Background: Opioid dependence has devastating and increasingly widespread consequences and costs, and the most common outcome of treatment is early relapse. People who inject opioids are also at disproportionate risk for contracting the human immunodeficiency virus (HIV) and hepatitis C virus (HCV). This study tests an approach that has been shown to improve recovery rates: medication along with other supportive services (medication-assisted treatment, or MAT) against MAT combined with a smartphone innovation called A-CHESS (MAT + A-CHESS). Methods/design: This unblinded study will randomly assign 440 patients to receive MAT + A-CHESS or MAT alone. Eligible patients will meet criteria for having an opioid use disorder of at least moderate severity and will be taking methadone, injectable naltrexone, or buprenorphine. Patients with A-CHESS will have smartphones for 16months; all patients will be followed for 24months. The primary outcome is the difference between patients in the two arms in percentage of days using illicit opioids during the 24-month intervention. Secondary outcomes are differences between patients receiving MAT + A-CHESS versus MAT in other substance use, quality of life, retention in treatment, health service use, and, related to HIV and HCV, screening and testing rates, medication adherence, risk behaviors, and links to care. We will also examine mediators and moderators of the effects of MAT + A-CHESS. We will measure variables at baseline and months 4, 8, 12, 16, 20, and 24. At each point, patients will respond to a 20- to 30-min phone survey; urine screens will be collected at baseline and up to twice a month thereafter. We will use mixed-effects to evaluate the primary and secondary outcomes, with baseline scores functioning as covariates, treatment condition as a between-subject factor, and the outcomes reflecting scores for a given assessment at the six time points. Separate analyses will be conducted for each outcome. Discussion: A-CHESS has been shown to improve recovery for people with alcohol dependence. It offers an adaptive and extensive menu of services and can attend to patients nearly as constantly as addiction does. This suggests the possibility of increasing both the effectiveness of, and access to, treatment for opioid dependence. Trial registration: ClinicalTrials.gov, NCT02712034. Registered on 14 March 2016.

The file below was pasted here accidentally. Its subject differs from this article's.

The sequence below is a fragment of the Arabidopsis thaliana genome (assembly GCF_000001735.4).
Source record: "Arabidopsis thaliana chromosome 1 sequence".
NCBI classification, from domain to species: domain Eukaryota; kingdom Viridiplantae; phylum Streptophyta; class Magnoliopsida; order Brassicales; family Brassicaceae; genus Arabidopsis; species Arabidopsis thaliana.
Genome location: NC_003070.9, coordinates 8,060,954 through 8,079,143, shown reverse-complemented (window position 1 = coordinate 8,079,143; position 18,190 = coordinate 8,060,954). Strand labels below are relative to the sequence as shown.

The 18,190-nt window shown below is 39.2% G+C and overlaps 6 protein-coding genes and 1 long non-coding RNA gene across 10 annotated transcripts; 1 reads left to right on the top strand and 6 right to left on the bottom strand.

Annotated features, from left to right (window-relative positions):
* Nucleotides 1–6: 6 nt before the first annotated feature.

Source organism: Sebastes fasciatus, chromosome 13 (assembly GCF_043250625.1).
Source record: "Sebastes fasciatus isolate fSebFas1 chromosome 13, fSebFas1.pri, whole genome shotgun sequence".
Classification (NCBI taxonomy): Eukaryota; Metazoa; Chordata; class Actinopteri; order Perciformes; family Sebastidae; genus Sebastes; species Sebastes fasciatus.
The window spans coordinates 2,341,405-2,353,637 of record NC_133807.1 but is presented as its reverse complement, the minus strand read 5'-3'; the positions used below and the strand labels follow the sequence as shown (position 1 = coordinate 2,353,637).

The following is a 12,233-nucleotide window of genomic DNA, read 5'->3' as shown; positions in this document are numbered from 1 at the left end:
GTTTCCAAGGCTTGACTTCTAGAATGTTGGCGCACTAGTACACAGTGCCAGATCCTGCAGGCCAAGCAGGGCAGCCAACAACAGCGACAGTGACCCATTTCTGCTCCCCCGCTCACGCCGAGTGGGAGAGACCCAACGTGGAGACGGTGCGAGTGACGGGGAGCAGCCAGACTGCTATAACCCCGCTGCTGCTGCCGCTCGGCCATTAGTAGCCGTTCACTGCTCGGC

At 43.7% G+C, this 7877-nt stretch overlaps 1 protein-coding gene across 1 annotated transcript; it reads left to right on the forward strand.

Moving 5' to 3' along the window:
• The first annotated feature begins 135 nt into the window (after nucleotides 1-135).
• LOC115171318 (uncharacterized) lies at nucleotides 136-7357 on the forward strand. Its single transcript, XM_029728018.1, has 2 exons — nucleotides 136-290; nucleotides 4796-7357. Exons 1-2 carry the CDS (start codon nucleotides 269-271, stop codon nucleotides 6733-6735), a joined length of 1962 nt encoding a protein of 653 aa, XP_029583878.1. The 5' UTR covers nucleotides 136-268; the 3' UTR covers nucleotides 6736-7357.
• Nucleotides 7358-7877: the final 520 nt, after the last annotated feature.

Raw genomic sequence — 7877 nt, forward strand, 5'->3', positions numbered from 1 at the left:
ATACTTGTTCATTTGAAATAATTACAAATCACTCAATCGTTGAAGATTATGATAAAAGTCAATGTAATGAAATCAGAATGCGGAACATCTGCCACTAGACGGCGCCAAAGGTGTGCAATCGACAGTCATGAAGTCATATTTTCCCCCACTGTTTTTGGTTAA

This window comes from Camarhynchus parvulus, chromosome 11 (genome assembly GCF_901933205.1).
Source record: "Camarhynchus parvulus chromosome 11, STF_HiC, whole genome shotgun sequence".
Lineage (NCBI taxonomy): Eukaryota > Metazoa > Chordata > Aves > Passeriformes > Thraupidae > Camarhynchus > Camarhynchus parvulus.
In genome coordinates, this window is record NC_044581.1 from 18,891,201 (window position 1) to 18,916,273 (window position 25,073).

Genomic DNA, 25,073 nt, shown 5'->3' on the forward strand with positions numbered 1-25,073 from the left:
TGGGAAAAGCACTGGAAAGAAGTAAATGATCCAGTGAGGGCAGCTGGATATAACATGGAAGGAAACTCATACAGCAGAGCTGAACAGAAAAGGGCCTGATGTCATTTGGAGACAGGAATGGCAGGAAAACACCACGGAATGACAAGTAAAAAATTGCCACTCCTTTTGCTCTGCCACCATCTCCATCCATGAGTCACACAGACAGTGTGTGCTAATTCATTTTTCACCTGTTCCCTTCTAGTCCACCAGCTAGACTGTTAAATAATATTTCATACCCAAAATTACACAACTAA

- Medication-assisted treatment
ASJC Scopus subject areas
- Medicine (miscellaneous)
- Pharmacology (medical)